First and foremost, it’s hard to convey just how stupidly smooth the front end of the new Roubaix SL8 is. With the right coil spring installed and the damper set to full-open, it’s astonishing for my current 73 kg (161 lb) weight how well the latest Future Shock cartridge just flat-out erases most common road impacts, let alone smaller – but more pervasive – stuff like coarse road texture or frost heave. It’s active and supple, the bar angle doesn’t change while it moves through its travel, and there’s no off-axis or rotational play whatsoever from the needle bearing assembly. 

2024 Specialized S-Works Roubaix SL8 Future Shock springs
Specialized went with a one-size-fits-all approach with the original Future Shock that – shockingly – didn’t actually work for everyone. Now there are thankfully multiple spring rates to choose from to suit different rider weights, positions, and preferences.

Case in point: there’s a series of speed tables on the way home from one of my regular lunchtime routes, and I regularly have to brace myself for the impact of hitting the front side – not because they’re big, but because of the abrupt change in angle. But on the S-Works Roubaix SL8, I just ride over them without a second thought, and with almost no disruption to my rhythm, either. 

It doesn’t feel like you’re riding an under-inflated tire, either, nor is it unduly bouncy like the original Future Shocks (and the legacy 3.1 model) used to be. Heck, there isn’t even an annoying clunk at top-out, and while I’m pretty sure I’ve used all the available travel a few times, it’s always been a soft landing. I noticed some bobbing when climbing with the damper is adjusted to its softest position, but only when I was out of the saddle, and even then I can’t say it bothered me much. 

The compression adjuster has a usefully wide tuning range, too. In the softest setting, the front end is free to move on just about everything, offering a supremely silky smooth ride. But at the opposite end of the dial, the front end feels quite firm – not quite locked out, but not too far off, either. It’s where I typically set things if I knew I was going to be on paved surfaces for an entire ride, but I otherwise was quite content to leave it in one of the softer settings.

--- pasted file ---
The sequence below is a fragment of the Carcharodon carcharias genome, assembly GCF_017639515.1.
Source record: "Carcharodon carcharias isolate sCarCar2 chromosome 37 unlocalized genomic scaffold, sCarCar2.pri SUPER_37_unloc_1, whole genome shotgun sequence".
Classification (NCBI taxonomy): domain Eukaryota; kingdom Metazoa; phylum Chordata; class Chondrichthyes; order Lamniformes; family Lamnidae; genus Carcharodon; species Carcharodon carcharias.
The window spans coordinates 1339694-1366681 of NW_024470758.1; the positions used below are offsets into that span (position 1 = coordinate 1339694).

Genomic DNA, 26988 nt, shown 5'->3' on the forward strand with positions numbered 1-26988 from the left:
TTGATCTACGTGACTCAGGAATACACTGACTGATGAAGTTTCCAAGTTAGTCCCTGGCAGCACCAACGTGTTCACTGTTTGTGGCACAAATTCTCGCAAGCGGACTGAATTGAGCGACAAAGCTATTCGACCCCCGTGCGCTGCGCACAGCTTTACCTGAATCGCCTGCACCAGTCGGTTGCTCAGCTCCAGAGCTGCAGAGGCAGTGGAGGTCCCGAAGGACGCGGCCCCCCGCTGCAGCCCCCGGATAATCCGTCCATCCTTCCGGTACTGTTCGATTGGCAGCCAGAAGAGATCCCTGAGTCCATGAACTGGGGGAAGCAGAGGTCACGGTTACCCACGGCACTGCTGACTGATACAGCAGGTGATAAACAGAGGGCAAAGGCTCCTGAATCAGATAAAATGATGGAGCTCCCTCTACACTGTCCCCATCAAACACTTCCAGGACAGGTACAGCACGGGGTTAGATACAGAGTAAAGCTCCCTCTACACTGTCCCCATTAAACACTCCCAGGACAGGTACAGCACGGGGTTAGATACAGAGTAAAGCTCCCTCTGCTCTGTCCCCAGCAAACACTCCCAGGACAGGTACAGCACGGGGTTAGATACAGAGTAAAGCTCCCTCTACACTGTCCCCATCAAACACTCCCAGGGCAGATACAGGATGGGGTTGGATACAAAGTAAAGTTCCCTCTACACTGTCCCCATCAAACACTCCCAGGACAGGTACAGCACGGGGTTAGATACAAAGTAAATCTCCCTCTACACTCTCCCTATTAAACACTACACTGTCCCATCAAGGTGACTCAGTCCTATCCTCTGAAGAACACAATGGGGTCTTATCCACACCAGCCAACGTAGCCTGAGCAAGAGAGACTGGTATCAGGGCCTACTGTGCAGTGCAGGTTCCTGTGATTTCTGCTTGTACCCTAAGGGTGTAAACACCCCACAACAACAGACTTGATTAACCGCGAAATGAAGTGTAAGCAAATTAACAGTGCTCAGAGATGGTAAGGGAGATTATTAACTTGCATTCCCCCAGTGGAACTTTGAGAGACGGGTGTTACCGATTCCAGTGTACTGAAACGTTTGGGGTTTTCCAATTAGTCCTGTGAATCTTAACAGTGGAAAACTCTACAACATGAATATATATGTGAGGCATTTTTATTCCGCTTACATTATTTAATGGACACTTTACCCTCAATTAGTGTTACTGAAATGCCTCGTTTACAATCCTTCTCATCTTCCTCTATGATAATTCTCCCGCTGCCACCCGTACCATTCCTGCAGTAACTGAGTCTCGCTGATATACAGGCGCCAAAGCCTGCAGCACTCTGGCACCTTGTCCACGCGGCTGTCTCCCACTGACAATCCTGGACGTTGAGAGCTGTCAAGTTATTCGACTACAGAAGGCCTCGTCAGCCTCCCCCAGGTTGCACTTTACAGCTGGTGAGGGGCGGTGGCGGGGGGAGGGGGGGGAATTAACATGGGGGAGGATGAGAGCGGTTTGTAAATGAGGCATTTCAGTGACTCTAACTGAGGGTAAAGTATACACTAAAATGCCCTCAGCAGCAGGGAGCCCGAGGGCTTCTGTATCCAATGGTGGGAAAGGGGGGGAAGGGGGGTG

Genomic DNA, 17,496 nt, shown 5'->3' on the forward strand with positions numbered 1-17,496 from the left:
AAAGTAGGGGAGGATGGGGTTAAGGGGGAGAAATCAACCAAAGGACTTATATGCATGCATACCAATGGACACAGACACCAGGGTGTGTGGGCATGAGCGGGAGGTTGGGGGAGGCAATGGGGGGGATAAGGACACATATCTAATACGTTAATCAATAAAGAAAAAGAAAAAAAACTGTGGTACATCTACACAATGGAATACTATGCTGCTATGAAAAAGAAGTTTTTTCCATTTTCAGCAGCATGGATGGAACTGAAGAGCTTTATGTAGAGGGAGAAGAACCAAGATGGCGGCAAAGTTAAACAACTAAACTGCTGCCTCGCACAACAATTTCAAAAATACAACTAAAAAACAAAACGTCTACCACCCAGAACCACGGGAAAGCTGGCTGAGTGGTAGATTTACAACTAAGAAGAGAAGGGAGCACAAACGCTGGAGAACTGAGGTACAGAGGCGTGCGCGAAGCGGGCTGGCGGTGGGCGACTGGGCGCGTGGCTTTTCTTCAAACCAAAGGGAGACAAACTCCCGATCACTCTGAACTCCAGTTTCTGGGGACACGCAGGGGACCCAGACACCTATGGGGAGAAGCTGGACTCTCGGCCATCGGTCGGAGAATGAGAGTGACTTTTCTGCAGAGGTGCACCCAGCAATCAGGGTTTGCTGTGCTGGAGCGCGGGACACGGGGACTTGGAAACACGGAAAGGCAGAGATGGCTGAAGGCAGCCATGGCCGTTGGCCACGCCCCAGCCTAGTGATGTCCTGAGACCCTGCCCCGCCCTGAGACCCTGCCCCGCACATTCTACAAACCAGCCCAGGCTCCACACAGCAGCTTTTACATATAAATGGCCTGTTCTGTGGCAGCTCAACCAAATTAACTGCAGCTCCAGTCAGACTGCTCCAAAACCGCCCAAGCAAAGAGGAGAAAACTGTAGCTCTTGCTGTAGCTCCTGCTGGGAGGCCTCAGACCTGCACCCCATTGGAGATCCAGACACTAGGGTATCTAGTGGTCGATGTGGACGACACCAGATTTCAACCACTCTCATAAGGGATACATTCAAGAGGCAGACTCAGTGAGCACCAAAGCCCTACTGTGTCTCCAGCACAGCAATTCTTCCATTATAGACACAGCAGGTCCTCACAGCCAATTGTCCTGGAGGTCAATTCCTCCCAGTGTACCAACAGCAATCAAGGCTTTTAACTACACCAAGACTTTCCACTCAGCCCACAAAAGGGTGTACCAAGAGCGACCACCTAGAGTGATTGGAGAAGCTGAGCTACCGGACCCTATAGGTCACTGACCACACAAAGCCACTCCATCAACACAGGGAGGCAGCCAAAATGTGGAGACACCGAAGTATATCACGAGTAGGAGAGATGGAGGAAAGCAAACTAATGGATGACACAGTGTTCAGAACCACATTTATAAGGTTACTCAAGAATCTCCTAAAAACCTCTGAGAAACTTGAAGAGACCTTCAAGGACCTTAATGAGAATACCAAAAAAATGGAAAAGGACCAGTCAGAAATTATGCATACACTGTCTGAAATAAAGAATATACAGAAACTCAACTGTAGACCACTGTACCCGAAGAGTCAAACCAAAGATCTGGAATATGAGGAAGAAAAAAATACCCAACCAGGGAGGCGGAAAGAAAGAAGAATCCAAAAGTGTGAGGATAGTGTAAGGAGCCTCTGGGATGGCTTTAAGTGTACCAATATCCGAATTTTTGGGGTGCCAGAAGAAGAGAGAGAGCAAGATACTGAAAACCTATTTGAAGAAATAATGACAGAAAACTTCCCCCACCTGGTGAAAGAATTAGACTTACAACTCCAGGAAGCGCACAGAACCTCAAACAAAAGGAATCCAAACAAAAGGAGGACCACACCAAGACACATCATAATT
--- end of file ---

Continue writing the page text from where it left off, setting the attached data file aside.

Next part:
2024 Specialized S-Works Roubaix SL8 Future Shock adjuster dial
The latest version of Specialized’s Future Shock suspension cartridge still offers 20 mm of travel via a steel coil spring, but with a five-position hydraulic compression damper adjustment (on the flagship 3.3 version).

The Future Shock isn’t only about comfort, though; I’d argue there’s a performance element to it, too. 

I’ve long held the opinion that I can descend faster on road bikes with softer vertical flex patterns than firmer ones. Without any proper suspension, you’re usually reliant on chassis tuning and tire size/pressure to keep the rubber on the ground. But between the Future Shock-equipped fork and the stock 32 mm-wide S-Works Mondo tires, the front end of the S-Works Roubaix SL8 feels vacuumed to the asphalt. There’s no skittering around if the tarmac is less than ideal through a corner, and no sensation that your contact patch is changing depending on road conditions. Just like on a suspension-equipped mountain bike, you can instead aggressively drive the front end into a turn and let the suspension do much of the work for you.

But as is often the case on road bikes with dedicated suspension elements, there’s a degree of imbalance in terms of ride quality. On Trek’s IsoSpeed-equipped bikes, for example, I’ve generally found those feel more comfortable out back than up front. But on the Roubaix SL8, it’s the opposite.

2024 Specialized S-Works Roubaix SL8 seatpost clamp
The unusually low seatpost clamp position requires a proprietary bolt to make adjustments, but it’s at least decently easy to access. Some multi-tools could be problematic, though.

That curious seat tube and seatpost construction does produce noticeably more flex than a more conventional setup – and yes, you can see it even when just leaning your weight into it at a standstill – but it’s still firmer and less sensitive to smaller obstacles than the front end. That imbalance is less pronounced when the Future Shock cartridge is dialed to its firmest setting, but it’s unfortunate that Specialized doesn’t offer the same range of tuning options for the seatpost as it does up front. Granted, there’s also the Diverge STR, but that strikes me as a bridge too far for an endurance road bike, and it seems reasonable that more than one seatpost flex pattern could be made available.